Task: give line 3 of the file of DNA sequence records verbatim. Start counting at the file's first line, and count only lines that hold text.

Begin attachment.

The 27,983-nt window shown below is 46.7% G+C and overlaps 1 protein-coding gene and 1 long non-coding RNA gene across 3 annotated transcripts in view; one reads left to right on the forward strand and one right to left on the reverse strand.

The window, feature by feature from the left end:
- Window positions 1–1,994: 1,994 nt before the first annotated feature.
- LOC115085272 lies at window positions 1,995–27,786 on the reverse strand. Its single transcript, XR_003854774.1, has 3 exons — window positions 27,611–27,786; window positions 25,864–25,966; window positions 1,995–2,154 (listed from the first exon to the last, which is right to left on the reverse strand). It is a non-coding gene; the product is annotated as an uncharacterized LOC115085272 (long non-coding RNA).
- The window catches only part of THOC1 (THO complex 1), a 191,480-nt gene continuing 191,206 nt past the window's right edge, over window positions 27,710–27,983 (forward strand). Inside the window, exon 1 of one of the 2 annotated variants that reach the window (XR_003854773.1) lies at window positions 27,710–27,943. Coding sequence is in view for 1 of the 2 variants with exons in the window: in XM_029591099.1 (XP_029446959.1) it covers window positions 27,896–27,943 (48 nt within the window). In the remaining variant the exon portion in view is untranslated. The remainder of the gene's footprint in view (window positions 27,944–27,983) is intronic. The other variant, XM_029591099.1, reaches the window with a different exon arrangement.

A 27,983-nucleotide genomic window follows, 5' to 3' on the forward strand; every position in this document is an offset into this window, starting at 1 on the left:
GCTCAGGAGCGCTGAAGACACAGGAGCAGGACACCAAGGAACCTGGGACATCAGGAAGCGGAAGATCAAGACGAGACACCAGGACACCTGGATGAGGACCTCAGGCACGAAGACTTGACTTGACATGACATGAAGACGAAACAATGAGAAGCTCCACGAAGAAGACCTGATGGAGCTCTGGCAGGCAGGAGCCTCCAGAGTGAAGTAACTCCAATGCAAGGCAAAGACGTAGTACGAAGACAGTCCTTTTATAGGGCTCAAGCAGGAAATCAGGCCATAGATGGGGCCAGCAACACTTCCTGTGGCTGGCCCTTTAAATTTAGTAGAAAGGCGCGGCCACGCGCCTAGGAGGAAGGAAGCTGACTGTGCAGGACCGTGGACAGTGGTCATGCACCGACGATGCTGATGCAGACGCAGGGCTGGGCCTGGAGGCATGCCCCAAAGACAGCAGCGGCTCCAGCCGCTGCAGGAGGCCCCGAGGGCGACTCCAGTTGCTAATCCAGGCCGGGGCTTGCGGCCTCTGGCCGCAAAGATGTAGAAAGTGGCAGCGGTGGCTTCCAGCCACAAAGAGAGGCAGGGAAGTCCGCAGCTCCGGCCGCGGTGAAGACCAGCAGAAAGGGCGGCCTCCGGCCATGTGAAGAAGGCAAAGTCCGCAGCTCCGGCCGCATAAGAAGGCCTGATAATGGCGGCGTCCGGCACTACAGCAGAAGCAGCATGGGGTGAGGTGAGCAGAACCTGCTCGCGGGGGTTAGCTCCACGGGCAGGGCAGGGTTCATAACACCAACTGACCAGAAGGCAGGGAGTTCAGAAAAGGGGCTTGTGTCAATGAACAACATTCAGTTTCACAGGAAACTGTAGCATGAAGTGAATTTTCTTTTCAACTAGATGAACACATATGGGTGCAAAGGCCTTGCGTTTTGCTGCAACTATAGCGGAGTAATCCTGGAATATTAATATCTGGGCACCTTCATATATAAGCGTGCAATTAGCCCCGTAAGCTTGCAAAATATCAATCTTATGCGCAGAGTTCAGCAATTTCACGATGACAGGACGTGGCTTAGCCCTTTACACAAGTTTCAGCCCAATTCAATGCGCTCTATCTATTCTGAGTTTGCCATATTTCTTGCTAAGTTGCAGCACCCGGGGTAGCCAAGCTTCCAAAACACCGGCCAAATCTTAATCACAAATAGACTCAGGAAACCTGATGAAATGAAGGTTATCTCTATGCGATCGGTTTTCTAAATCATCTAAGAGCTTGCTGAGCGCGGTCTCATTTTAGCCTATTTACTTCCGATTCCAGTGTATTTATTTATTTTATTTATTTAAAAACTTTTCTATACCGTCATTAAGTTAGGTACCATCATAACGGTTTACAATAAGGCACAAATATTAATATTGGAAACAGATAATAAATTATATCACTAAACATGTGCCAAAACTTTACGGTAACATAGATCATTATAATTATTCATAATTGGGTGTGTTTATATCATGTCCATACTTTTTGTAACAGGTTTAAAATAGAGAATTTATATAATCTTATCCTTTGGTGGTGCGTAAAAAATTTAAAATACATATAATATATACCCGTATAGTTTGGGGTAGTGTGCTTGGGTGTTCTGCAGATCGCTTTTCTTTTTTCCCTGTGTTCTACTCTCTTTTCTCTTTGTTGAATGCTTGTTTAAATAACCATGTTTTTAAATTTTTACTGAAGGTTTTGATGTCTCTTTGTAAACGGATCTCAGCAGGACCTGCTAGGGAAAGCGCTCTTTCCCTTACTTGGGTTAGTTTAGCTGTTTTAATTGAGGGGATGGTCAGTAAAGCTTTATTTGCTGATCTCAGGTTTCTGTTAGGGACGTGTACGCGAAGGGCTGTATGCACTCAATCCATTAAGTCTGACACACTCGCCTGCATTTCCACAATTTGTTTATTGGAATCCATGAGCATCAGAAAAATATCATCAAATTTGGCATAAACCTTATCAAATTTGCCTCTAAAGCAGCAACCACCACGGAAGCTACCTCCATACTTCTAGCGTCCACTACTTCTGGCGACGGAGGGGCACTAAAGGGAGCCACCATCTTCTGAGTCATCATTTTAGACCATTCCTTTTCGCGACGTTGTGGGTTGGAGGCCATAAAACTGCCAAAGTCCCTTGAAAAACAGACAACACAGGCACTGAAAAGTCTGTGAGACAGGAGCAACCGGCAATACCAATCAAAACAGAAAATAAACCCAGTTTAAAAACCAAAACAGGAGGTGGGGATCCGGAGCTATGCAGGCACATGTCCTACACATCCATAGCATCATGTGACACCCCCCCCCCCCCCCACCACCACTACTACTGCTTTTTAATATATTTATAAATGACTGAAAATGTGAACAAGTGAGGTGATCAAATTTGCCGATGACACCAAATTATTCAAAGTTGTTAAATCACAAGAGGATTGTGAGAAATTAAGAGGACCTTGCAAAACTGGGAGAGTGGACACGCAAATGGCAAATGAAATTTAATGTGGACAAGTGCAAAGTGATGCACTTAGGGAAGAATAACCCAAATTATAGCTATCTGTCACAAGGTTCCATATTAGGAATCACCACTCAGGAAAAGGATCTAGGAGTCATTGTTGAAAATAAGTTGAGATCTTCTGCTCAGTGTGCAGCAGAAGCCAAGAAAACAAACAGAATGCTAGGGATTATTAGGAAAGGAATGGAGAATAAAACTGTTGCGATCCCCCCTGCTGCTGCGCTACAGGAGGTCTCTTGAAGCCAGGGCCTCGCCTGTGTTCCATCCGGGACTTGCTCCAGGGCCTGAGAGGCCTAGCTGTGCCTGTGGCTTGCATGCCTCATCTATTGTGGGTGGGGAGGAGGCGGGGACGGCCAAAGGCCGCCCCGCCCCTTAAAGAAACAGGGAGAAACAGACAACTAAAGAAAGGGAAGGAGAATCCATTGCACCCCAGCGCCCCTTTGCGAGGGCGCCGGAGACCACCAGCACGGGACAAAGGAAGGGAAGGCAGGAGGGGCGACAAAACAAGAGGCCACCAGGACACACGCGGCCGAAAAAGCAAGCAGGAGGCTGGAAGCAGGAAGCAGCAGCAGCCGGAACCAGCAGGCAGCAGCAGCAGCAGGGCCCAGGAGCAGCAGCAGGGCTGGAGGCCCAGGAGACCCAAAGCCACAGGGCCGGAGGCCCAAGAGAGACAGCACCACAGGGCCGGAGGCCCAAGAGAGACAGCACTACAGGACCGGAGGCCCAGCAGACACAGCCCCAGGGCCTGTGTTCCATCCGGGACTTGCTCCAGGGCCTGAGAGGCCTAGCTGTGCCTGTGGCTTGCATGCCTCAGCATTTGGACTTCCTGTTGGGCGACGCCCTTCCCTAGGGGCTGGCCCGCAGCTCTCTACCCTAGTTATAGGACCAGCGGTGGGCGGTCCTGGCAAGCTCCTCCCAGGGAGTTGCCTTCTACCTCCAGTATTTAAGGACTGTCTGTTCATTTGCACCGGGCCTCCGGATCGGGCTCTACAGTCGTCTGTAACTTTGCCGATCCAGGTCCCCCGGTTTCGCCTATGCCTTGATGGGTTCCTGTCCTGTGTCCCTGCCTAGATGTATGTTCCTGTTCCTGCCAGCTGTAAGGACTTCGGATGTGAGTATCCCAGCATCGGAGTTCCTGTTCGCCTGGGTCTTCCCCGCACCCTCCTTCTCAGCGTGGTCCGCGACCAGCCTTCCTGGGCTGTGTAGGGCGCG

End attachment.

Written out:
- Window positions 1–1,994: 1,994 nt before the first annotated feature.